The disgraceful thing is that senior managements scandalous conduct ie the Dudu and her cabal, mismanaged and stole SAA broke and some lowly paid ground staff get retrenched because of the evil ones conduct. One has to be sympathetic to the unions-the senior management(and inept ANC board of thugs) destroyed the place and now junior employees lose their livelihood.

Unions should demand the jailing and sequestration of the guilty parties.

Agree, Sam. It’s also time that more people understand that it is THEY who have been stolen from. This actually applies to the whole of SA, especially the poor. They need to realise that Zuma and his ANC henchmen have robbed the poor. Of decent education, healthcare, sanitation, housing and the rest. And to stop parading around to support him when he goes to trial.

Bad news for the KFC at OR Tambo of course, esp the business from the air hostesses

Should have been done 5 years ago!

It won’t be long before the unions perform the national dance for us and overseas visitors and potential investors accompanied by tyre burning and trash can kicking. Best auditorium will be the Tambo concourse and international arrivals hall.

If only they could work as enthusiastically as they strike.

Agree the protest calory burn is on the level of a Tour de France winner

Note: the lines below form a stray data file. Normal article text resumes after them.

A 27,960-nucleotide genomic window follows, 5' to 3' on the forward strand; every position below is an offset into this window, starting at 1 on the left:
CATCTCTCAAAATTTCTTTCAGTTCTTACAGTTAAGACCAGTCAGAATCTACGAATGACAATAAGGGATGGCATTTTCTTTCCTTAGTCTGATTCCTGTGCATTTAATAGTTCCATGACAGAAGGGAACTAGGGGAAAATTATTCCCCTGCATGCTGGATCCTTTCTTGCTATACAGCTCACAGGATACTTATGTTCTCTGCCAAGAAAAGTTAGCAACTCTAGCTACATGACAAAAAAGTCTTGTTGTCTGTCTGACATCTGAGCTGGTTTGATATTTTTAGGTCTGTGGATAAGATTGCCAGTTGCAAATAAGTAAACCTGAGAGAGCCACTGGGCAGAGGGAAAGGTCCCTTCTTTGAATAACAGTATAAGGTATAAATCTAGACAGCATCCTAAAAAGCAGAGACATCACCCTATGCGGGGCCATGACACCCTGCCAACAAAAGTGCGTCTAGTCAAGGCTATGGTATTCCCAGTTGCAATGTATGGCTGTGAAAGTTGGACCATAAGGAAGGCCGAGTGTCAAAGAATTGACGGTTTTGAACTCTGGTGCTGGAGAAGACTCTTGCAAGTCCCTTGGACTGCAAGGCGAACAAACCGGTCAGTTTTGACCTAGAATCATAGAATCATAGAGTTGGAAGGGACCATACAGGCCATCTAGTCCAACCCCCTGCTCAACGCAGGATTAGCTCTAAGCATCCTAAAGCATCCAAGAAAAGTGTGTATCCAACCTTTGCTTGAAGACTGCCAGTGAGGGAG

I’m pretty sure they could shed more managers. I suspect that many in managerial positions are desperate to cling on to their makework positions

If these central planning communist clowns in Luthuli House really wanted to do the right thing, if they really wanted to turn the economy around for the better, and save South Africa, they would simply ask Glen Orsmond, the CEO of Comair, to also run SAA on the side.

If they wanted to do the right thing, they would immediately put all SOEs and municipalities out on tender. They would increase the mental capacity in Luthuli House by converting it into a care centre for the mentally handicapped. They would make all cadres and government employees re-apply for their jobs. They would reaffirm the sanctity of property rights by abandoning the redistributive rates and taxes regime, by scrapping all taxes on capital formation, by burning the Mining Charter and by ending BEE requirements.

They don’t want to do these simple things that will turn the economy around in an instant. They want to keep on kicking the can down the road until hyperinflation of the currency consumes all of us.